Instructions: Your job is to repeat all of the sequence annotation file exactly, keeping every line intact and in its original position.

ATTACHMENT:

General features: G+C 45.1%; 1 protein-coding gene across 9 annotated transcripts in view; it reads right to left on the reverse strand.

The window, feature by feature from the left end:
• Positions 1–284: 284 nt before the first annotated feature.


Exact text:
General features: G+C 45.1%; 1 protein-coding gene across 9 annotated transcripts in view; it reads right to left on the reverse strand.

The window, feature by feature from the left end:
• Positions 1–284: 284 nt before the first annotated feature.